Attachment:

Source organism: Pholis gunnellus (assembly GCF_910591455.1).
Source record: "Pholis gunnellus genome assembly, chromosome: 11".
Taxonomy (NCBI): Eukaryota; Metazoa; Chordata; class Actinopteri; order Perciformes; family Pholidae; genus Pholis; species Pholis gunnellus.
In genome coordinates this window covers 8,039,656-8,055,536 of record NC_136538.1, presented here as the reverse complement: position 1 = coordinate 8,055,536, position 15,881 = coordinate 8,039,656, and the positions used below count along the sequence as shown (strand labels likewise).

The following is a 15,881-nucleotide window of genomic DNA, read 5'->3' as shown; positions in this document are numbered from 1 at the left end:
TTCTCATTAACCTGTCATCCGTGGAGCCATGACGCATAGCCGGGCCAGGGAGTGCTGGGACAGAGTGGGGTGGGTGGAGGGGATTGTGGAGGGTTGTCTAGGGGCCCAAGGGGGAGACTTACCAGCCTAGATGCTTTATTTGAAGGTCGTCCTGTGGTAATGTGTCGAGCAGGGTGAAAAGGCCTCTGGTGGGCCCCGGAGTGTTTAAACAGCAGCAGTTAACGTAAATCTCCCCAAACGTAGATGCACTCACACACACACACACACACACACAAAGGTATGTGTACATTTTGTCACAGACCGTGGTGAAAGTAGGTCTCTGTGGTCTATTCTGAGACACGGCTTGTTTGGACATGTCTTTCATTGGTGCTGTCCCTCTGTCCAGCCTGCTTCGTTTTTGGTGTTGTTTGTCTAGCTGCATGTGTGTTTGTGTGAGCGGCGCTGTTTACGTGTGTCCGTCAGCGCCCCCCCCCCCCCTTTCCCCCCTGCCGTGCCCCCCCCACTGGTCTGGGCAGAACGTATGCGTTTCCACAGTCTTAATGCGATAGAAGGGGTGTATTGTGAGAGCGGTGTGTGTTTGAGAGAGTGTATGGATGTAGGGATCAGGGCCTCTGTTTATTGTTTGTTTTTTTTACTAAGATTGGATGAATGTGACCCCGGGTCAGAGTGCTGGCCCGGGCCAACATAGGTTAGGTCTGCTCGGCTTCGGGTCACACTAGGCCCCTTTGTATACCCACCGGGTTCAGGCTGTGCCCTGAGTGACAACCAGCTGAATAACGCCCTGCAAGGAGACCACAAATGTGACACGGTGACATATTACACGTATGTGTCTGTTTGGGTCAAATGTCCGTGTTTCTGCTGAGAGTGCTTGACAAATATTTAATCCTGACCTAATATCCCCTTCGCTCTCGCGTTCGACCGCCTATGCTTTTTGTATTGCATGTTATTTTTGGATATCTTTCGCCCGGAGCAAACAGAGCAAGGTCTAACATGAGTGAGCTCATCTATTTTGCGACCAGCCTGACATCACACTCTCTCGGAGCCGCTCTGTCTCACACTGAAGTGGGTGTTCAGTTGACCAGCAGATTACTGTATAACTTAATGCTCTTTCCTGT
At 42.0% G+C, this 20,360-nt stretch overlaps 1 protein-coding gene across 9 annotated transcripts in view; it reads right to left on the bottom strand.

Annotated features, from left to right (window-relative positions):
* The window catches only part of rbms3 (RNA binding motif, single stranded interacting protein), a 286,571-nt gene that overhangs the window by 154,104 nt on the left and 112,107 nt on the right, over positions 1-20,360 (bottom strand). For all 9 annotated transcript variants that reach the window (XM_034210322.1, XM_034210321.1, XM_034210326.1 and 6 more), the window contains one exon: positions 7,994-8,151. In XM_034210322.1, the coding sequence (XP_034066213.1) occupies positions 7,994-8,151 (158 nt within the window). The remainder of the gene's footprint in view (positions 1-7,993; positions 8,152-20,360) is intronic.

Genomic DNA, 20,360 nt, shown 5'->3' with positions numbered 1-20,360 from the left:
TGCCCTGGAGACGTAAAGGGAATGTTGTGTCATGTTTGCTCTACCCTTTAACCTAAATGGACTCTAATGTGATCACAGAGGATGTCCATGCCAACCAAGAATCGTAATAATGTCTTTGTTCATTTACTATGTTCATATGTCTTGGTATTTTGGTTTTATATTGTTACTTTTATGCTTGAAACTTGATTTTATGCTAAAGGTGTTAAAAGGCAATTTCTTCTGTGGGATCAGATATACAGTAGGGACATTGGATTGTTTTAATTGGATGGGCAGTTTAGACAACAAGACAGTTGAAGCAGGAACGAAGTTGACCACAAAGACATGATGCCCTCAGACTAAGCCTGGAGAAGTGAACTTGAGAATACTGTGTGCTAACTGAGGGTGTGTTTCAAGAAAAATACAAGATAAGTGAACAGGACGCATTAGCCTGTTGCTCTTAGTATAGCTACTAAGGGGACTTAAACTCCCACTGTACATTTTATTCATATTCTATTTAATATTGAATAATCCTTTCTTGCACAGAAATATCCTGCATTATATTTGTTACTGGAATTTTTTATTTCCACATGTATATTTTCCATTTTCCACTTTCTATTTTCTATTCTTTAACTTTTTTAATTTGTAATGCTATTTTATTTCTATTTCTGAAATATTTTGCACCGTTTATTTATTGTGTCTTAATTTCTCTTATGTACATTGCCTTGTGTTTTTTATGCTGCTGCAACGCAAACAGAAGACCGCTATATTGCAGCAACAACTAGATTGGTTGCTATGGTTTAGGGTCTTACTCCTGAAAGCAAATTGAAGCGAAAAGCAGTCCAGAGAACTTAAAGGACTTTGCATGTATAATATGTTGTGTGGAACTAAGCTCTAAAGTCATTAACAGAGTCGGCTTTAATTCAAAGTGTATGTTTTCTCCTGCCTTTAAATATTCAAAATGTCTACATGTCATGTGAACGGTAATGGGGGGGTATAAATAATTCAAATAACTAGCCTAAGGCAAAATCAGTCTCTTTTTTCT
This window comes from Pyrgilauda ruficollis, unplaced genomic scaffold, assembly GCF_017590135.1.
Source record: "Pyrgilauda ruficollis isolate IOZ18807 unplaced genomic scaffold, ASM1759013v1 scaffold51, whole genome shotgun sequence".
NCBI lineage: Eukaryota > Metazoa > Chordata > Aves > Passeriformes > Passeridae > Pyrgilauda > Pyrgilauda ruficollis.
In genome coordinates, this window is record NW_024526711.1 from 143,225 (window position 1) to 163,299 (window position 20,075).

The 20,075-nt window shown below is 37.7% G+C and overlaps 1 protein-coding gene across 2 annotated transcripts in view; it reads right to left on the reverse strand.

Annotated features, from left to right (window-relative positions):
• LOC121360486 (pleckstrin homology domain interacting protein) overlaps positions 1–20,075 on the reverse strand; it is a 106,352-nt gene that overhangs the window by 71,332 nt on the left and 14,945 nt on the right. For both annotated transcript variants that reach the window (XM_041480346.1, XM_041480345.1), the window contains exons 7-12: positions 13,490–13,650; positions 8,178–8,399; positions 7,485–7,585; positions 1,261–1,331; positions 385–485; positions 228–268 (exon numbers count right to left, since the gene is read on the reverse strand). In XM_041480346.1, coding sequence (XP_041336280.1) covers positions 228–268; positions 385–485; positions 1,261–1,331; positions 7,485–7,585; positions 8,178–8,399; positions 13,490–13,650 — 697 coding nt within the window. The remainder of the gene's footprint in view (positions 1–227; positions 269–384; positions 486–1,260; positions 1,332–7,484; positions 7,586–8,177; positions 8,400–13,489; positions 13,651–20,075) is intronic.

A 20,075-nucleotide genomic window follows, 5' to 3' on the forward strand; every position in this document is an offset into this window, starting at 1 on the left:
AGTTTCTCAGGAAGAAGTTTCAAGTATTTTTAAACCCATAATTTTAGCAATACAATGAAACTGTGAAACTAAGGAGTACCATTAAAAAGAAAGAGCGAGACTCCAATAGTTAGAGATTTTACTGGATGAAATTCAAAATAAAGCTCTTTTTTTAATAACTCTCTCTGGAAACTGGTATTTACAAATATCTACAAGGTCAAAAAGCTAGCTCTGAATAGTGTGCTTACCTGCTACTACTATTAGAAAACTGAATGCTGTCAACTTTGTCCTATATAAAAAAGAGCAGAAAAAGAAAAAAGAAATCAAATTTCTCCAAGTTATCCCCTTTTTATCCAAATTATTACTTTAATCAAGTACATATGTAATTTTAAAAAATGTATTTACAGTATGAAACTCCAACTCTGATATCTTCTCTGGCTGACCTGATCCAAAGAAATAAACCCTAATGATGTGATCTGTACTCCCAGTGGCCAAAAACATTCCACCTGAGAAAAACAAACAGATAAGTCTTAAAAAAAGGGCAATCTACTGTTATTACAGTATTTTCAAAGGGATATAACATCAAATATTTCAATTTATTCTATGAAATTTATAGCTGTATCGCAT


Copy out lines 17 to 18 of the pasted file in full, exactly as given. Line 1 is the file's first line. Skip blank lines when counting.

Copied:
Annotated features, from left to right (window-relative positions):
• LOC121360486 (pleckstrin homology domain interacting protein) overlaps positions 1–20,075 on the reverse strand; it is a 106,352-nt gene that overhangs the window by 71,332 nt on the left and 14,945 nt on the right. For both annotated transcript variants that reach the window (XM_041480346.1, XM_041480345.1), the window contains exons 7-12: positions 13,490–13,650; positions 8,178–8,399; positions 7,485–7,585; positions 1,261–1,331; positions 385–485; positions 228–268 (exon numbers count right to left, since the gene is read on the reverse strand). In XM_041480346.1, coding sequence (XP_041336280.1) covers positions 228–268; positions 385–485; positions 1,261–1,331; positions 7,485–7,585; positions 8,178–8,399; positions 13,490–13,650 — 697 coding nt within the window. The remainder of the gene's footprint in view (positions 1–227; positions 269–384; positions 486–1,260; positions 1,332–7,484; positions 7,586–8,177; positions 8,400–13,489; positions 13,651–20,075) is intronic.